Narciso Pahayahay, 38, is a fisherman who has already rebuilt a shack for his family in Bislig, Philippines but can’t start earning money again without a boat.
Photo Credit: Anne Wright/Oxfam

Philippine aid moves from rescue to rebuilding


Shelter is becoming a key issue, according to the relief agency. Over one million homes were destroyed and only 10 per cent of emergency shelter needs have been covered. But Oxfam also wants to help Filipinos rebuild permanent homes that are stronger and better able to stand up to storms that it says will only increase in severity.

Farmers have flooded fields covered with debris, and must plant their seeds in the next two weeks or face serious shortages in their harvests. © Courtesy Oxfam

Seeds needed right now

Delivering rice seeds is a big priority since now is the time farmers need to plant. Oxfam is delivering 400 tonnes of rice seed with much difficulty as many of the roads are still impassible. Rice crops need irrigation and farmers need help in rebuilding canals, dams and sluices. Oxfam employs many local people and agencies to help in these and other efforts.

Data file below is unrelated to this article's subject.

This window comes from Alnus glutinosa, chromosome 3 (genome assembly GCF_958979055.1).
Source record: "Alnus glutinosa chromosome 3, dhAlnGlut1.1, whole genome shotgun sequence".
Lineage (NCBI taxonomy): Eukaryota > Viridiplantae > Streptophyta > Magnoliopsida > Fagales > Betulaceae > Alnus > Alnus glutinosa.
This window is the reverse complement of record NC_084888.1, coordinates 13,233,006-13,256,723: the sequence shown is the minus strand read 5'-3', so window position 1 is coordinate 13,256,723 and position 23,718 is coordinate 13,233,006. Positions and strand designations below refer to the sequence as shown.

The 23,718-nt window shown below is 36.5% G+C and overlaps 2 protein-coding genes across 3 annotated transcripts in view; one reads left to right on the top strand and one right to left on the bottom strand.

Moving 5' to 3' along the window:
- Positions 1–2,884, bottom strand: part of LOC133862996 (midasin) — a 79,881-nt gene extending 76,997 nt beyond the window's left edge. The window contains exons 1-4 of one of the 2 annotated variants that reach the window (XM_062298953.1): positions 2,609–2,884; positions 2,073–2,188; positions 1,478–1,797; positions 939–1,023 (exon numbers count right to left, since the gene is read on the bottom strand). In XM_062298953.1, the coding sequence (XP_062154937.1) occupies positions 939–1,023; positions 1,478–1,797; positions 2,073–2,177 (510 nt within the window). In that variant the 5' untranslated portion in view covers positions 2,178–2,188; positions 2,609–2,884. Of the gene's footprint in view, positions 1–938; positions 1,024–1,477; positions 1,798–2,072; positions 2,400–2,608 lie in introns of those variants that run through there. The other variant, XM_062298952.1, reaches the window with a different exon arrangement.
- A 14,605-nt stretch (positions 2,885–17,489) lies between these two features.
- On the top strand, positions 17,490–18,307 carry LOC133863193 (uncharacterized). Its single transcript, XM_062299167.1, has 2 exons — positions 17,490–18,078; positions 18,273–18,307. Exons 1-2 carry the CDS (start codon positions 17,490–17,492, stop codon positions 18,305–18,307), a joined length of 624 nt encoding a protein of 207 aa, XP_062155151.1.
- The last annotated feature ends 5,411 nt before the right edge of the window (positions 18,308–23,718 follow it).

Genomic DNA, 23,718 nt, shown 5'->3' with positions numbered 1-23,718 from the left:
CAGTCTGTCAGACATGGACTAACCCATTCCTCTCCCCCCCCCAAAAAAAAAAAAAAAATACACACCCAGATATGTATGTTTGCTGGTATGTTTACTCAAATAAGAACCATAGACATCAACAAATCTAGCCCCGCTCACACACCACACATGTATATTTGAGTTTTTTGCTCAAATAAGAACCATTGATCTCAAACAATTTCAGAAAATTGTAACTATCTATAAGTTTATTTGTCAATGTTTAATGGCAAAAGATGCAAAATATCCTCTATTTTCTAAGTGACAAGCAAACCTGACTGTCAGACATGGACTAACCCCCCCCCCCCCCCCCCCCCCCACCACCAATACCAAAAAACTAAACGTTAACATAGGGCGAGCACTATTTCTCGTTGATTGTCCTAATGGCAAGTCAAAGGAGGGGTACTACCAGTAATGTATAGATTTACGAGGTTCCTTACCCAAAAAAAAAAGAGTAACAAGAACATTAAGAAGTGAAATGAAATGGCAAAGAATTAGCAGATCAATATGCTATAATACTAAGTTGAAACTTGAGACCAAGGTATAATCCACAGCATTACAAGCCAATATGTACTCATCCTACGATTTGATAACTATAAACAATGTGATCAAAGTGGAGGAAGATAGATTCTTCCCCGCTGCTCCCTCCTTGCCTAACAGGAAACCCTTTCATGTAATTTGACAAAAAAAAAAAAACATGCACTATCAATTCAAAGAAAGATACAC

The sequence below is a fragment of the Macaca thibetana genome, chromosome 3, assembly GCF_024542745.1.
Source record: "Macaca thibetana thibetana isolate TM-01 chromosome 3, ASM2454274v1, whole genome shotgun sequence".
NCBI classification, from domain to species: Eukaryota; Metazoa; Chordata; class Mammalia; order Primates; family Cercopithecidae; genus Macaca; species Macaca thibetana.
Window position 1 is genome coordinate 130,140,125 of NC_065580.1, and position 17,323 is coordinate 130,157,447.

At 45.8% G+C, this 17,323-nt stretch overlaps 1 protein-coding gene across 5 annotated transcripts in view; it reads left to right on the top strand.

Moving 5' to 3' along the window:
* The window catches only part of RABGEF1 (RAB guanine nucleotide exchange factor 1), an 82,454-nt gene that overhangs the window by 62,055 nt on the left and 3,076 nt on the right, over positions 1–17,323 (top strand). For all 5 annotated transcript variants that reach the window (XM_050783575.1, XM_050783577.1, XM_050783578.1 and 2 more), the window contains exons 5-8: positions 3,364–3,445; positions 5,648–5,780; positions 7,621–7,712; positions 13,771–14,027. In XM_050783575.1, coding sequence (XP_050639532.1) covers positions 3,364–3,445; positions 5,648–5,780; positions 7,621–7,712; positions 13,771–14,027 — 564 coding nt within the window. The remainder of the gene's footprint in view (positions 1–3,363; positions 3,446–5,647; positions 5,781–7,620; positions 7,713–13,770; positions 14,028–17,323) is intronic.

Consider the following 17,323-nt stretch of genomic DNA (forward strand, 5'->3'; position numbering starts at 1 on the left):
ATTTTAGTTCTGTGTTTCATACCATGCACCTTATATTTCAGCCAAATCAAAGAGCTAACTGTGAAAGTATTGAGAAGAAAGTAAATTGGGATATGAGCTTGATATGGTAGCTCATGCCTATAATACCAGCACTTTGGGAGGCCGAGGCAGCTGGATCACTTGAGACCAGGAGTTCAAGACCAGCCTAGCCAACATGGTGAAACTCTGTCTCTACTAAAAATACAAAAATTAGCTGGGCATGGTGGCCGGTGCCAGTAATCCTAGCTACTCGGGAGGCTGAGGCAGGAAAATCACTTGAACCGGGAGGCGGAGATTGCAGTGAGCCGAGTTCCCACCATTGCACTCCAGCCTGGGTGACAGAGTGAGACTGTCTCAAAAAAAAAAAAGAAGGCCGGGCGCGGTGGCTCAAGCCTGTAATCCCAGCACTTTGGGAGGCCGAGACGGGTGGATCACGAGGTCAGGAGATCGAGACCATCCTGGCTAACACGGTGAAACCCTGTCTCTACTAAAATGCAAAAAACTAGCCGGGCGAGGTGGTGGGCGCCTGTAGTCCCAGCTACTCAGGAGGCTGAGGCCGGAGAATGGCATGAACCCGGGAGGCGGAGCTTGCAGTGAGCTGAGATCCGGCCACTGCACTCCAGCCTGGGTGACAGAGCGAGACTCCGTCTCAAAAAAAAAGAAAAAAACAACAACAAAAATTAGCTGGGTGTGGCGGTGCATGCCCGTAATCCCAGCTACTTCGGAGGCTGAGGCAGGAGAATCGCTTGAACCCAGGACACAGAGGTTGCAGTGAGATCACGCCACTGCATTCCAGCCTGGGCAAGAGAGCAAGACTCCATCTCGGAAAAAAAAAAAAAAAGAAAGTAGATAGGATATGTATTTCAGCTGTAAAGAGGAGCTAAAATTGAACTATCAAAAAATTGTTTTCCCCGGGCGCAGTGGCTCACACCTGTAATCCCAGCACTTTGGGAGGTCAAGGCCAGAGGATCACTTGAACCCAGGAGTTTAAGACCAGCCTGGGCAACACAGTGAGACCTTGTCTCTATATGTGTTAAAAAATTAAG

Another priority is helping fishers. Two-thirds of the fishing fleet was destroyed so the agency is helping fishers buy or rebuild boats and acquire rods, nets and other equipment so they can begin fishing again.

Coconuts a “life-source” for many families

Sowing coconut trees is another important goal. 33 million trees were uprooted. Some are being sawn into lumber for rebuilding efforts. But planting is important since so many people made a living selling their milk, meat, cream and husks. It takes seven years before a coconut tree yields fruit and Oxfam is working with Filipinos to try to find strategies to tide them over until new coconut trees have matured.

Oxfam distributes hygiene kits and water kits in Barangay Mancilang, Philippines. © Jire Carreon/Oxfam

“We can’t just…leave”

“We (aid agencies) can’t just get in there, respond to the emergency and leave,” says Fox. “This is a long-term commitment to rebuild the country. In doing that we need to be building a country that is much more resilient and resistant to disaster.”

Categories: International, Society

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